Sooo... please stop fretting over such details, and focus on making your sails work when there is a wind...

    Cheers, Arne

    PS: In the beginning of June, it will be 25 years since I hoisted my blue cambered-panel sail on Malena for the first time (see NL 30). No big milestone for the world, but a fine little jubilee for me.

     

    Last modified: 28 Apr 2019 14:46 | Anonymous member (Administrator)
  • 27 Apr 2019 06:24
    Reply # 7306238 on 7300414
    Graeme wrote:

    But down wind? Oh man! - those big panels filled and pulled like a spinnaker.

    The sail is robust and not lightly constructed. In the flat calm when we started out, the horizontal shelf panels sagged and the sail looked terrible.  But when a little bit of wind arrived, and the sail inflated, it started to look very good, with full camber from batten to batten. 


    So, comments on the saggy sail with little wind. This is what happens with these camber panel sails. With the sail up in no wind conditions I was always slightly embarrassed by the wrinkly bag of 'Footprints' sail, but it took only a tiny amount of wind for the sail to inflate and the beautiful camber shape to develop. 

    And that off wind performance with the sail pulling like a spinnaker, this is I think an advantage of a lower aspect ratio junk sail. Off the wind and downwind 'Footprints' developed an enormous amount of power and instant acceleration. I was able to take advantage of this power by canting the very large sail across the mast.

    I am sure Zane will learn how to sail his new vessel to maximum advantage, enjoying both the simplicity of the junk rig, and the surprising amount of performance available with the rig,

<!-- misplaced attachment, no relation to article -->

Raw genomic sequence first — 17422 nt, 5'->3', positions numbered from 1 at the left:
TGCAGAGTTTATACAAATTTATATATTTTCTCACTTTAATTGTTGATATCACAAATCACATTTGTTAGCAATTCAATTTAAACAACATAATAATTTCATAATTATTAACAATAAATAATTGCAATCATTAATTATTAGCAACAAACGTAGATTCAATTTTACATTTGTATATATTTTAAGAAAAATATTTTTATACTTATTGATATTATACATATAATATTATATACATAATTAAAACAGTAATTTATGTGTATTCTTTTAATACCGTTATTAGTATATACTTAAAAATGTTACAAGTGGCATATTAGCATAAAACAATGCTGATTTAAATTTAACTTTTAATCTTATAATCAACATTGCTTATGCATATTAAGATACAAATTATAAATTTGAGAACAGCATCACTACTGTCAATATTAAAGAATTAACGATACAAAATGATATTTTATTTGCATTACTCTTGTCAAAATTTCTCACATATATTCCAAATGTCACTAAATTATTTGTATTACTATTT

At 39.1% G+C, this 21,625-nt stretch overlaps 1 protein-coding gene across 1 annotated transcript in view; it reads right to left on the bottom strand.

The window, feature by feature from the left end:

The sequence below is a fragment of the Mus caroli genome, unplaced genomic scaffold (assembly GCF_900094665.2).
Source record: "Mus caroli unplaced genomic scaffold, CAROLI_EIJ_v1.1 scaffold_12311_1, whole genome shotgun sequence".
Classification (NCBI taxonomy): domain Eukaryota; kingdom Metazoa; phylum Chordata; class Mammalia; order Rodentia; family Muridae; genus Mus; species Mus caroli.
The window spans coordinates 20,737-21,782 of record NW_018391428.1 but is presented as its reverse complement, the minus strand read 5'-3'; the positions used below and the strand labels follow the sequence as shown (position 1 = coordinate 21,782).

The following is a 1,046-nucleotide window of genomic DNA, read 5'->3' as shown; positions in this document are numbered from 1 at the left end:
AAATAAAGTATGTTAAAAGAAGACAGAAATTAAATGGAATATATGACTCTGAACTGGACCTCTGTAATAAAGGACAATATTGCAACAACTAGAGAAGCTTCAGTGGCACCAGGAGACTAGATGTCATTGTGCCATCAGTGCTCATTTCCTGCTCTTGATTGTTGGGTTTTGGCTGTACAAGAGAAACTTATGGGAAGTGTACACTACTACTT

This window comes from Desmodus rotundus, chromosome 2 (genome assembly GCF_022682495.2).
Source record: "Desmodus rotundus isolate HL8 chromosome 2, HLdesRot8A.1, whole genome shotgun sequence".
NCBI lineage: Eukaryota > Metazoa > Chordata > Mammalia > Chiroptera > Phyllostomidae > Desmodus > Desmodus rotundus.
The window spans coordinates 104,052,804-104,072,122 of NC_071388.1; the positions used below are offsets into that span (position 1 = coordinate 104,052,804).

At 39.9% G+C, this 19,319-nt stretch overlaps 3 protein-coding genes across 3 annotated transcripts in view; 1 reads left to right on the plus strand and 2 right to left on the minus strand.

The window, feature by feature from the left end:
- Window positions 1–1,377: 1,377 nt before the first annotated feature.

• 27 Apr 2019 04:59
    Reply # 7306183 on 7304856
    Anonymous wrote: I must say, that I might have been a little more conservative with the amount of camber if it were my sail.  If my ambitions were to go sailing in subantarctic waters, I would be anticipating an excess of wind if anything.  If the weather were sufficiently calm for me to be sailing to windward with full sail, I'd probably be concentrating on airing the boat, cooking myself a good meal, having a hot wash and having a make-do and mend, rather than worrying about getting that extra 0.25 knot to windward.
    Neither the boat or this sail is going into subantartic waters. This sail is for coastal sailing... something that Zane will be doing for at least three years if not more before he goes of anywhere. We still have to make a seaman of him and help him acquire the skills he will need to sail the boat and keep himself safe.
  • 26 Apr 2019 15:15
    Reply # 7305219 on 7296839
    Anonymous member (Administrator)

    When I see Paul’s photo of Pango’s sail, dated 23. April, I wonder if a combination of the shelf foot method and the barrel method would make sense:

    The shelf foot method looks good in the horizontal panels. However, on the two top panels, the wind is blowing more across the yard and upper battens than along them. I therefore wonder if the top panels shaped with rounded (barrel) edges would give a nicer airflow ( over a more even curve) than the shelf foot method will do. I could, of course, be wrong.


    The photo below, taken this Monday, shows Ingeborg’s sail at work with one reef. The lower panels all have been measured to have 8% camber, while the top panels are much flatter, but with quite even curves (horizontally). With a SA/disp=21.5, her rig basically fills my requirements for coastal summer-cruising: Plenty of sail area for downwind-sailing in light winds, and moderate camber for close-hauled sailing.

    The wrinkles along the yard and two upper battens should be removed by re-tying the sail at the luff end. I haven’t touched these ties since I rigged the sail in 2016...

    Arne

    PS: the slightly distorted camber is caused by the lee topping lift cutting a bit into the sail. This only happens when the sail has been reefed.

    Last modified: 26 Apr 2019 15:45 | Anonymous member (Administrator)
  • 26 Apr 2019 08:51
    Reply # 7304856 on 7301174
    Arne wrote: